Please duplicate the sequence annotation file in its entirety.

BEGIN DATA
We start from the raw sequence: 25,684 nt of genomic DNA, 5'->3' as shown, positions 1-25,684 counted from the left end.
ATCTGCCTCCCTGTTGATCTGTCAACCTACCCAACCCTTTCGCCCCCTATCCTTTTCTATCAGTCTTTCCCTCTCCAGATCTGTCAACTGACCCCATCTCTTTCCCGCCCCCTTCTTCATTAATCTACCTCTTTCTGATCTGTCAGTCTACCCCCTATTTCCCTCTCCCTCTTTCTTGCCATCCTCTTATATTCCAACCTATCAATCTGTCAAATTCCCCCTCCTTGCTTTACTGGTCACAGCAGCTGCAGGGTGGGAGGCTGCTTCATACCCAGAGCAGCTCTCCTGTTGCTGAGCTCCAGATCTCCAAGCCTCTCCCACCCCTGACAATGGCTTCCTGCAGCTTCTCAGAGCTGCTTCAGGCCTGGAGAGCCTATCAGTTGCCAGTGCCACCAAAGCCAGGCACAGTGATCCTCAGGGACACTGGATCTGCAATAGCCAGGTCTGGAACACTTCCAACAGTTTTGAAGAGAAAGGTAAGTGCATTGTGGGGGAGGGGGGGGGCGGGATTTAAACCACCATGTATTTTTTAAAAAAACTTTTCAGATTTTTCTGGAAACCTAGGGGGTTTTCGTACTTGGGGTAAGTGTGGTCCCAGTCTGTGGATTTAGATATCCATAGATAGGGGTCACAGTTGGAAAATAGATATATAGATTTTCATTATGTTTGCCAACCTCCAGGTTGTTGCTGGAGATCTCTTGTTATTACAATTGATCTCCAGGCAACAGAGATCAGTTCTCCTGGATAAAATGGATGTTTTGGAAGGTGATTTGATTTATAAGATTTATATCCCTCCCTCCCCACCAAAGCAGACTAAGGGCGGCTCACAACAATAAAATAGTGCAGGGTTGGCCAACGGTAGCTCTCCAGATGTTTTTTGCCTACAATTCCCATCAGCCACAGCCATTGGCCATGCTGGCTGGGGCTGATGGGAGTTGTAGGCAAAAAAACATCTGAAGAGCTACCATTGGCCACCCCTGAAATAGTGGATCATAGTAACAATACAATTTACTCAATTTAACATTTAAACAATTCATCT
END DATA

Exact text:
We start from the raw sequence: 25,684 nt of genomic DNA, 5'->3' as shown, positions 1-25,684 counted from the left end.
ATCTGCCTCCCTGTTGATCTGTCAACCTACCCAACCCTTTCGCCCCCTATCCTTTTCTATCAGTCTTTCCCTCTCCAGATCTGTCAACTGACCCCATCTCTTTCCCGCCCCCTTCTTCATTAATCTACCTCTTTCTGATCTGTCAGTCTACCCCCTATTTCCCTCTCCCTCTTTCTTGCCATCCTCTTATATTCCAACCTATCAATCTGTCAAATTCCCCCTCCTTGCTTTACTGGTCACAGCAGCTGCAGGGTGGGAGGCTGCTTCATACCCAGAGCAGCTCTCCTGTTGCTGAGCTCCAGATCTCCAAGCCTCTCCCACCCCTGACAATGGCTTCCTGCAGCTTCTCAGAGCTGCTTCAGGCCTGGAGAGCCTATCAGTTGCCAGTGCCACCAAAGCCAGGCACAGTGATCCTCAGGGACACTGGATCTGCAATAGCCAGGTCTGGAACACTTCCAACAGTTTTGAAGAGAAAGGTAAGTGCATTGTGGGGGAGGGGGGGGGCGGGATTTAAACCACCATGTATTTTTTAAAAAAACTTTTCAGATTTTTCTGGAAACCTAGGGGGTTTTCGTACTTGGGGTAAGTGTGGTCCCAGTCTGTGGATTTAGATATCCATAGATAGGGGTCACAGTTGGAAAATAGATATATAGATTTTCATTATGTTTGCCAACCTCCAGGTTGTTGCTGGAGATCTCTTGTTATTACAATTGATCTCCAGGCAACAGAGATCAGTTCTCCTGGATAAAATGGATGTTTTGGAAGGTGATTTGATTTATAAGATTTATATCCCTCCCTCCCCACCAAAGCAGACTAAGGGCGGCTCACAACAATAAAATAGTGCAGGGTTGGCCAACGGTAGCTCTCCAGATGTTTTTTGCCTACAATTCCCATCAGCCACAGCCATTGGCCATGCTGGCTGGGGCTGATGGGAGTTGTAGGCAAAAAAACATCTGAAGAGCTACCATTGGCCACCCCTGAAATAGTGGATCATAGTAACAATACAATTTACTCAATTTAACATTTAAACAATTCATCT